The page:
Cities can’t see the ‘urban forest’ for the trees
Urban forests cleanse the air, shade streets and absorb stormwater runoff. Yet many cities neglect or bulldoze them to accommodate sprawl.
David Maxwell Braun writes for the National Geographic Society that a new book by Jill Jonnes explores how cities can live in harmony with trees.
Urban Forests: A Natural History of Trees and People in the American Cityscape emphasizes that trees are critical to urban environments, the article says. They reduce energy costs with their canopies and mitigate floods by soaking up rains. They also absorb pollutants from factories and vehicles that are literally choking Delhi, Beijing and other cities.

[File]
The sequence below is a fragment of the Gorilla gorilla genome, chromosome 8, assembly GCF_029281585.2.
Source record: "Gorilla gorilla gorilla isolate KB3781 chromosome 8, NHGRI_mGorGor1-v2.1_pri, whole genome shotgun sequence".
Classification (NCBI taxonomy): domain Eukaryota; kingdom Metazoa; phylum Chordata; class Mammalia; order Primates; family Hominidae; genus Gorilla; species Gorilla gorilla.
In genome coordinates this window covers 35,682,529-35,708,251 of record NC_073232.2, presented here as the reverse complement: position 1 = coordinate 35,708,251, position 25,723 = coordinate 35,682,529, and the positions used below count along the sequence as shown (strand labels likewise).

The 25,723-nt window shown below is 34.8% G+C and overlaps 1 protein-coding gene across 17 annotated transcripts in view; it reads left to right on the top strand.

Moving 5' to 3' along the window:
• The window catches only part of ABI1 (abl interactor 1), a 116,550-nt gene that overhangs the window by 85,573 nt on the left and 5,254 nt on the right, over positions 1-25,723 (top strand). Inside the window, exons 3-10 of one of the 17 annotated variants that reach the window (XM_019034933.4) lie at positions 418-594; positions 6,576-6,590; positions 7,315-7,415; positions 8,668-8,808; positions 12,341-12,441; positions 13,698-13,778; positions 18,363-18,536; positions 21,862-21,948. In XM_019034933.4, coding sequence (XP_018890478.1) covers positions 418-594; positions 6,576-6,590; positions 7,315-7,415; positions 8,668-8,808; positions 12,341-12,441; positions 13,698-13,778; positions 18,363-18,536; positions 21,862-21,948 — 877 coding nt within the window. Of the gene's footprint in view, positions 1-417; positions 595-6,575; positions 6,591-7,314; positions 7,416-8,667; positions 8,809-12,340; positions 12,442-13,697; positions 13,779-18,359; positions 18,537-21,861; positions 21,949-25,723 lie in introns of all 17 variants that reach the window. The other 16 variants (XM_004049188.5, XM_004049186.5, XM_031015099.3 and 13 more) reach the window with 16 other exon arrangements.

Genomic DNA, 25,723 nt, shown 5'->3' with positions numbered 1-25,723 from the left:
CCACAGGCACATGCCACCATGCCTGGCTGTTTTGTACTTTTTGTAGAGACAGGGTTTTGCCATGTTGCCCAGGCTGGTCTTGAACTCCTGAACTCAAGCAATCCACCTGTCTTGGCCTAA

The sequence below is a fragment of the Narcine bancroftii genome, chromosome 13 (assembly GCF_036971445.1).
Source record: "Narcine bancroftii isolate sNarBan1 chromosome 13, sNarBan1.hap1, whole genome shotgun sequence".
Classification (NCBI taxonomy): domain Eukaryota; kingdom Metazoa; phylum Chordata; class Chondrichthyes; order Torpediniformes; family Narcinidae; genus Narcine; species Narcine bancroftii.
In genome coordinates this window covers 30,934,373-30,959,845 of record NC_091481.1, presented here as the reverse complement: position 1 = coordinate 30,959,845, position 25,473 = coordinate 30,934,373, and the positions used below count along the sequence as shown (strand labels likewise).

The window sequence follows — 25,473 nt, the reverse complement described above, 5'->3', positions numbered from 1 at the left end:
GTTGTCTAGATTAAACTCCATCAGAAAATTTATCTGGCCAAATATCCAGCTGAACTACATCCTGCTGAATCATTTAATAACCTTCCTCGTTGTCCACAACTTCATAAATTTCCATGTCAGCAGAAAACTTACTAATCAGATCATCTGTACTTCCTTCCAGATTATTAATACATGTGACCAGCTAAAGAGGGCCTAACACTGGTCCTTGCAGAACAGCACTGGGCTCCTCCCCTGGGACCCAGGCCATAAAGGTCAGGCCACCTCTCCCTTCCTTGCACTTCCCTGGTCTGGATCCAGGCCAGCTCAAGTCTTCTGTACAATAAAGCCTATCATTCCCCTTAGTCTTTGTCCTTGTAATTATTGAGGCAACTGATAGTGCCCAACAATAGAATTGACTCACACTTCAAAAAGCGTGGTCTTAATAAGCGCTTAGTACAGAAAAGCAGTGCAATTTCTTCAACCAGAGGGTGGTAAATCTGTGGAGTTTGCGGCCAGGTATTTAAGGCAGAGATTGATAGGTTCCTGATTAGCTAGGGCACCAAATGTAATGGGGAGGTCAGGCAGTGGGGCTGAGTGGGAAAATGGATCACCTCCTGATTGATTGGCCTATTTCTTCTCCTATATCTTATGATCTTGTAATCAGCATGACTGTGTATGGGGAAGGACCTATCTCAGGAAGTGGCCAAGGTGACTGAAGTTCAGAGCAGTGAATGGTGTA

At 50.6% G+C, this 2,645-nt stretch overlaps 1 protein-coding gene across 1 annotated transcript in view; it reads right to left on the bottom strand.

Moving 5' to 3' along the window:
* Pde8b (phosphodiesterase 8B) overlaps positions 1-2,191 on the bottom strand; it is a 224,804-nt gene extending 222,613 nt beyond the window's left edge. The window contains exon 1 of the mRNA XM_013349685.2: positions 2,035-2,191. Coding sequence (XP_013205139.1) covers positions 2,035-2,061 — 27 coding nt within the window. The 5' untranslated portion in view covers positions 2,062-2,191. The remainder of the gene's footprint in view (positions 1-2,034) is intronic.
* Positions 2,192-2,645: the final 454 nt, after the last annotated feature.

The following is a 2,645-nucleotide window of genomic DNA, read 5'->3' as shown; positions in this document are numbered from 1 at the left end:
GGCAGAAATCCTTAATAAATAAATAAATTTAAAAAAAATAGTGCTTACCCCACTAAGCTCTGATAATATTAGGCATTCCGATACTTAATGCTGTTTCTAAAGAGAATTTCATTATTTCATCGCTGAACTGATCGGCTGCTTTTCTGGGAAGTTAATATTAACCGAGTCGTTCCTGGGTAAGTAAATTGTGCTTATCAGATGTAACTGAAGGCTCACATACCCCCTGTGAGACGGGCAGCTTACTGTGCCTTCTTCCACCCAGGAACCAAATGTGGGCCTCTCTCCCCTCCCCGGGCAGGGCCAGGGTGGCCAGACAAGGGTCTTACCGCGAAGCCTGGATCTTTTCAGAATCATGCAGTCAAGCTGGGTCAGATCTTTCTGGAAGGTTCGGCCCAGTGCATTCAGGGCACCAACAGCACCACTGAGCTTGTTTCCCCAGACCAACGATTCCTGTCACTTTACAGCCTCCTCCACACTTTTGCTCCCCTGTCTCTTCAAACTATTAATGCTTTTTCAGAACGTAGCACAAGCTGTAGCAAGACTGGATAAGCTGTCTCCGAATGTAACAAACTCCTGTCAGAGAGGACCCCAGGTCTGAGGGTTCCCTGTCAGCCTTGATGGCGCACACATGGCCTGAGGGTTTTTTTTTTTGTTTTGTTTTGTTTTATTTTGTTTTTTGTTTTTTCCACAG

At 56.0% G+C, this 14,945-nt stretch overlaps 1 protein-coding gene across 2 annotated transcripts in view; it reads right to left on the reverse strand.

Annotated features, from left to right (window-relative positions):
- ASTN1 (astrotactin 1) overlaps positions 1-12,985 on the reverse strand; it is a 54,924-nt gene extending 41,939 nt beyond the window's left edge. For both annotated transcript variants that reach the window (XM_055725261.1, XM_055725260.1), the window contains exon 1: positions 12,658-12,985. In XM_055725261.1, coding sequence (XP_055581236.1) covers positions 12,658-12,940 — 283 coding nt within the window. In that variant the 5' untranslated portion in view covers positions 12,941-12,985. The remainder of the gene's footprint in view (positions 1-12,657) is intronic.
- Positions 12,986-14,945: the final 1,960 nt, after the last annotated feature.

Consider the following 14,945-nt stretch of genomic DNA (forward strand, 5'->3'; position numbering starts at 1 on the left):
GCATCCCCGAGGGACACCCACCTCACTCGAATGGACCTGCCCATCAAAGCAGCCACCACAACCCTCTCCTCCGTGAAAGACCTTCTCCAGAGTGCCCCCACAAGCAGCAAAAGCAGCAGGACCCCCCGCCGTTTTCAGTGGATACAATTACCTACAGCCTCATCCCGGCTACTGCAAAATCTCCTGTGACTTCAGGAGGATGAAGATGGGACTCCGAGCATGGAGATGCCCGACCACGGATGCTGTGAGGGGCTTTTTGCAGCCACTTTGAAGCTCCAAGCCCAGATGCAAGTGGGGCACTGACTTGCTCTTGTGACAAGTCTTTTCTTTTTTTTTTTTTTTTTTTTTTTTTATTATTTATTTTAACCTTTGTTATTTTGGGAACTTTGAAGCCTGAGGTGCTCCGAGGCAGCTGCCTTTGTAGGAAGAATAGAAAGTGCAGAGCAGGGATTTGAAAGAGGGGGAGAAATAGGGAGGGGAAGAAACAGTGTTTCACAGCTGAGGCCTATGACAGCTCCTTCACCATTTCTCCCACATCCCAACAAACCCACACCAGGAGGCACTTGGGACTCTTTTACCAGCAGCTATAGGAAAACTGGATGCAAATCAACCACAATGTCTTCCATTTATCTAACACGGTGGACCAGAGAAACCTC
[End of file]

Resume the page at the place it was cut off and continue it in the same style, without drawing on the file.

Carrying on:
Jonnes tells Braun in an interview that municipalities committed to restoration and conservation should begin with a “mapped inventory.” Arborists collect data on the number of trees in a city, where they are located and canopy size. Those stats indicate which neighborhoods, often poor areas, have a dearth of greenery. Initiated by then Mayor Michael Bloomberg, New York City used i-Tree software to guide its MillionTreesNYC initiative, the article says. Melbourne, Australia, has a similar registry, through which citizens can send a tree an email — and get an email back (written by city staff.)